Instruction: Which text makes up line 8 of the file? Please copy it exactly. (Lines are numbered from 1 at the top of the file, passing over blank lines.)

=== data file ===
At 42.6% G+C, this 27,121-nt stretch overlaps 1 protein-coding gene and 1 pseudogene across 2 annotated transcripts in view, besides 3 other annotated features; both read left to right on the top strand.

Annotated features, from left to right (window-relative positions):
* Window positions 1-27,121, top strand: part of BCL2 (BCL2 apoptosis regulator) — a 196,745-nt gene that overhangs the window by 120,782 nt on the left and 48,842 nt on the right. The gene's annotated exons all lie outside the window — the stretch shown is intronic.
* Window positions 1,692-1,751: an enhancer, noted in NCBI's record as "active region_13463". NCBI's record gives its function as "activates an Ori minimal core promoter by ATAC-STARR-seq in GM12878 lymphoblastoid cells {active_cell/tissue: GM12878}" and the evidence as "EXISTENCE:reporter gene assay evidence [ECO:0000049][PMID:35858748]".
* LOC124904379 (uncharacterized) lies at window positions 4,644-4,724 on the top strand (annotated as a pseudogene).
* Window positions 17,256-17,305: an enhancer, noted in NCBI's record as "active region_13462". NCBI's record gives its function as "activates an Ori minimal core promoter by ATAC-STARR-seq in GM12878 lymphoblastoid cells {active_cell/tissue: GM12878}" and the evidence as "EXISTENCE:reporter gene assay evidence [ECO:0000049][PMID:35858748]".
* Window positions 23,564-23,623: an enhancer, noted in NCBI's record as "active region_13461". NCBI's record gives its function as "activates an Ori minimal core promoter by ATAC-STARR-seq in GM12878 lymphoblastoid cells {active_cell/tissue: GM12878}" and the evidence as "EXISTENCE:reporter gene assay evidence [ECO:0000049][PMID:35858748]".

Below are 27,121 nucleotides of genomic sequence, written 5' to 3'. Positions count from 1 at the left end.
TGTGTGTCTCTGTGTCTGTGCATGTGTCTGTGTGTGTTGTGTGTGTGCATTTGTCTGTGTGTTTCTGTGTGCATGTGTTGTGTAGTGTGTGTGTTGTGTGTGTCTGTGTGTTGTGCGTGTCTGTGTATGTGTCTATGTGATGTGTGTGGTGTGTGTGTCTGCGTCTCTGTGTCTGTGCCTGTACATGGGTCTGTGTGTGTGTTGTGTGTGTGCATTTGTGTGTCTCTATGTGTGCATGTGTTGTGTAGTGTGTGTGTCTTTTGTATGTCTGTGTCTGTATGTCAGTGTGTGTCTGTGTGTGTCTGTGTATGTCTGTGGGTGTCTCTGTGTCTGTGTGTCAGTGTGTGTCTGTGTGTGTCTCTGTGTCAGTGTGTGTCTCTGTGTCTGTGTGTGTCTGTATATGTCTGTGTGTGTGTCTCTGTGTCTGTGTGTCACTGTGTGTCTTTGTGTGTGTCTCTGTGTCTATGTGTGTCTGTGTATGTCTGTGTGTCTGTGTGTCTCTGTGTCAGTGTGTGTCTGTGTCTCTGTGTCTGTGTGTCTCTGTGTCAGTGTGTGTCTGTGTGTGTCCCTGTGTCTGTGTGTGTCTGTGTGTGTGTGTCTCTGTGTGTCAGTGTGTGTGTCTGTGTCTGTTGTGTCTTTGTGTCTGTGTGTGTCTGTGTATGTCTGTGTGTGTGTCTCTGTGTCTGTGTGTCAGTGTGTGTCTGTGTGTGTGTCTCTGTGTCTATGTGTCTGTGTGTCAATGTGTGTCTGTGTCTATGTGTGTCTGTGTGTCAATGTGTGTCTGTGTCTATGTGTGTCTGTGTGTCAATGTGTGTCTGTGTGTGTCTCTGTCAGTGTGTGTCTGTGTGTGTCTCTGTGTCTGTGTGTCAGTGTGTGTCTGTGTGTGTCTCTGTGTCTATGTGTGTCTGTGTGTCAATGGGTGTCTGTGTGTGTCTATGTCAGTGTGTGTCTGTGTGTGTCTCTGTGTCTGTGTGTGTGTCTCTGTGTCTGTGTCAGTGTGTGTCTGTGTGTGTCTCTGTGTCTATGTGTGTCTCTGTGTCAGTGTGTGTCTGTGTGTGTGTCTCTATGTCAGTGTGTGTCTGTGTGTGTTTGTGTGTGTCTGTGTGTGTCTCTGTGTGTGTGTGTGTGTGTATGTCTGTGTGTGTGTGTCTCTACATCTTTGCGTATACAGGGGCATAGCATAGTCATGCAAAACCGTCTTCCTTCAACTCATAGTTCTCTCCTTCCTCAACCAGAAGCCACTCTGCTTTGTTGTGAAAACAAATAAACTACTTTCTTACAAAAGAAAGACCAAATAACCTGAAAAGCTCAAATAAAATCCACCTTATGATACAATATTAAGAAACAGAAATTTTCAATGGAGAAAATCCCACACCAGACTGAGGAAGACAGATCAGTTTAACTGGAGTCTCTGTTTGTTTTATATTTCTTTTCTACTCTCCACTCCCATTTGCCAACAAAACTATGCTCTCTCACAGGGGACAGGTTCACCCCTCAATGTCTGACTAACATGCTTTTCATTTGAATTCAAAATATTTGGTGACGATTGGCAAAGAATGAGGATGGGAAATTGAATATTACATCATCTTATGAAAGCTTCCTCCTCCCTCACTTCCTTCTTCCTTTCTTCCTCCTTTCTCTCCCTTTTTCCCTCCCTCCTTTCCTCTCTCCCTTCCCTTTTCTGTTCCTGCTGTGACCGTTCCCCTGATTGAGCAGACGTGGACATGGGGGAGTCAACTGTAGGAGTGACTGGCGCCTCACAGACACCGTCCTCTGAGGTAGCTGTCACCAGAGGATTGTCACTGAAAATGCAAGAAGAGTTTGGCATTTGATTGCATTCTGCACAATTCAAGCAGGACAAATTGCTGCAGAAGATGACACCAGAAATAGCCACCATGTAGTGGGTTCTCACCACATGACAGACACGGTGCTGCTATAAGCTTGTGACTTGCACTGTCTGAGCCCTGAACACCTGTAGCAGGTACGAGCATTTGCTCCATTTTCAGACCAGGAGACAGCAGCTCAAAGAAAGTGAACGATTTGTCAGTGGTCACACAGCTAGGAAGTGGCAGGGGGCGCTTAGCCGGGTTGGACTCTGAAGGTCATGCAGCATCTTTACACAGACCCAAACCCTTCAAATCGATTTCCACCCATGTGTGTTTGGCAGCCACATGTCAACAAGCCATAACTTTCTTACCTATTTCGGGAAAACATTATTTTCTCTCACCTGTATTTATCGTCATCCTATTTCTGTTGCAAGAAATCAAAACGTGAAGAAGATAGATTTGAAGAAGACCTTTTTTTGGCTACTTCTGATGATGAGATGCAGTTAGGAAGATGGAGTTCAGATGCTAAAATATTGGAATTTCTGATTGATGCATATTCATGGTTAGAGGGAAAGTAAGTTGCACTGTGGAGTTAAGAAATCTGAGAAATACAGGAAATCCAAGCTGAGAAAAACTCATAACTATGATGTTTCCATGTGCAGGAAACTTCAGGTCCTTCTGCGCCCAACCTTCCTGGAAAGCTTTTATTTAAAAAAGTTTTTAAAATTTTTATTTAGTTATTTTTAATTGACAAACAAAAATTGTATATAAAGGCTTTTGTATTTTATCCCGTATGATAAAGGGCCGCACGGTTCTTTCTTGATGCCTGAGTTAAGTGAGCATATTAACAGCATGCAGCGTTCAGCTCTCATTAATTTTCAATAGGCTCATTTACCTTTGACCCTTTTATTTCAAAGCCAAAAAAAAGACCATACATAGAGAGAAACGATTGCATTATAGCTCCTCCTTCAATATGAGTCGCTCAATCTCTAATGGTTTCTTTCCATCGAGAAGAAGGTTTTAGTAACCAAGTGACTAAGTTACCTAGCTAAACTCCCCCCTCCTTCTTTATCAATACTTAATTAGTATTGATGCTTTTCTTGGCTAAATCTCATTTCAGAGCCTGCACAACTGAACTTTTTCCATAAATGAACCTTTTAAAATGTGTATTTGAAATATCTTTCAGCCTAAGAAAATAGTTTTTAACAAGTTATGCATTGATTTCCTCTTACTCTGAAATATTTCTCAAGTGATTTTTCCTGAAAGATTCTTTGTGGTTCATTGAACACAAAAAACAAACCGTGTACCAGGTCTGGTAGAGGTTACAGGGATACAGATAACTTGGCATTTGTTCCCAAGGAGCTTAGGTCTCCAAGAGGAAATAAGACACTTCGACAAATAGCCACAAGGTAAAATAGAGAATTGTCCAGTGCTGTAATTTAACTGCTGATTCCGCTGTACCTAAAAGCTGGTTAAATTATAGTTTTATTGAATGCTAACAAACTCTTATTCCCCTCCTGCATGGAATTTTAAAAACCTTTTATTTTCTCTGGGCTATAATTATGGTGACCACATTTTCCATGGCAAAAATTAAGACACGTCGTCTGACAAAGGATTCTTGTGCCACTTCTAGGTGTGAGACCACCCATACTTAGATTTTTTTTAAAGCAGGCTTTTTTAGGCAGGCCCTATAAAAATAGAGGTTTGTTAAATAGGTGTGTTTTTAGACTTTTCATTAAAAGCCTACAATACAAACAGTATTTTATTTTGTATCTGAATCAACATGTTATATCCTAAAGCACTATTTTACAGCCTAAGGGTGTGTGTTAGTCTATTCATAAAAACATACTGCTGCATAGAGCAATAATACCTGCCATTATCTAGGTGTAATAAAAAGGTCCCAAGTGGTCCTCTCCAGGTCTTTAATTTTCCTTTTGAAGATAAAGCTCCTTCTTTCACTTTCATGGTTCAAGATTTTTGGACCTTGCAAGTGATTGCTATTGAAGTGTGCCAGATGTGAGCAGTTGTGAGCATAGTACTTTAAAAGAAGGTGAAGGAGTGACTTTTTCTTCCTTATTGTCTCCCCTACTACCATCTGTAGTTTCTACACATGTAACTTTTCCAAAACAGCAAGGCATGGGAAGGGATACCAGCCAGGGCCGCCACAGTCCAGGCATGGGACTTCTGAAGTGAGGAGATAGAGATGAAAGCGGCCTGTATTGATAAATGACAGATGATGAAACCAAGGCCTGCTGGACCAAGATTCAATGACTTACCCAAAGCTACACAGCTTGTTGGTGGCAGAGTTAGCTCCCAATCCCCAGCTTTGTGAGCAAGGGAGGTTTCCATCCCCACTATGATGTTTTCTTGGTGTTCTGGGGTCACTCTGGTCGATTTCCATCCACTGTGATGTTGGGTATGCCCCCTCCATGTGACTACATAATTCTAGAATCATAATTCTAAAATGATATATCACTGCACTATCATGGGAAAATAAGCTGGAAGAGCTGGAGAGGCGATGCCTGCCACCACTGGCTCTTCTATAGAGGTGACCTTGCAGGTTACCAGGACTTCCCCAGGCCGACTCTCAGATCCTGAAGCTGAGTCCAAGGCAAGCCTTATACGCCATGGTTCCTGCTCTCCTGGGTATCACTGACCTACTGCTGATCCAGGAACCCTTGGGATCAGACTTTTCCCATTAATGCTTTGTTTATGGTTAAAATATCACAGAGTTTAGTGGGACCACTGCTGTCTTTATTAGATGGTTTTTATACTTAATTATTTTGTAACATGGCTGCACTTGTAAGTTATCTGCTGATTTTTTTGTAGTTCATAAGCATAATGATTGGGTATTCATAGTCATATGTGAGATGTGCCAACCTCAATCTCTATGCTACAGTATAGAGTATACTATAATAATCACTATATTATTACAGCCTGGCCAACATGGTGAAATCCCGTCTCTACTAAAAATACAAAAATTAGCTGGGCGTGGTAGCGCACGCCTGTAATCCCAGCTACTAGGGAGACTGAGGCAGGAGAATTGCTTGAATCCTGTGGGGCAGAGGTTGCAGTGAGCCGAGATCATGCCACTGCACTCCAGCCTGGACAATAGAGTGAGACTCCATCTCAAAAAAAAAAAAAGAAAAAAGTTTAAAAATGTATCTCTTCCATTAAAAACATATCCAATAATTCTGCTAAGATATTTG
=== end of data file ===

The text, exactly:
Below are 27,121 nucleotides of genomic sequence, written 5' to 3'. Positions count from 1 at the left end.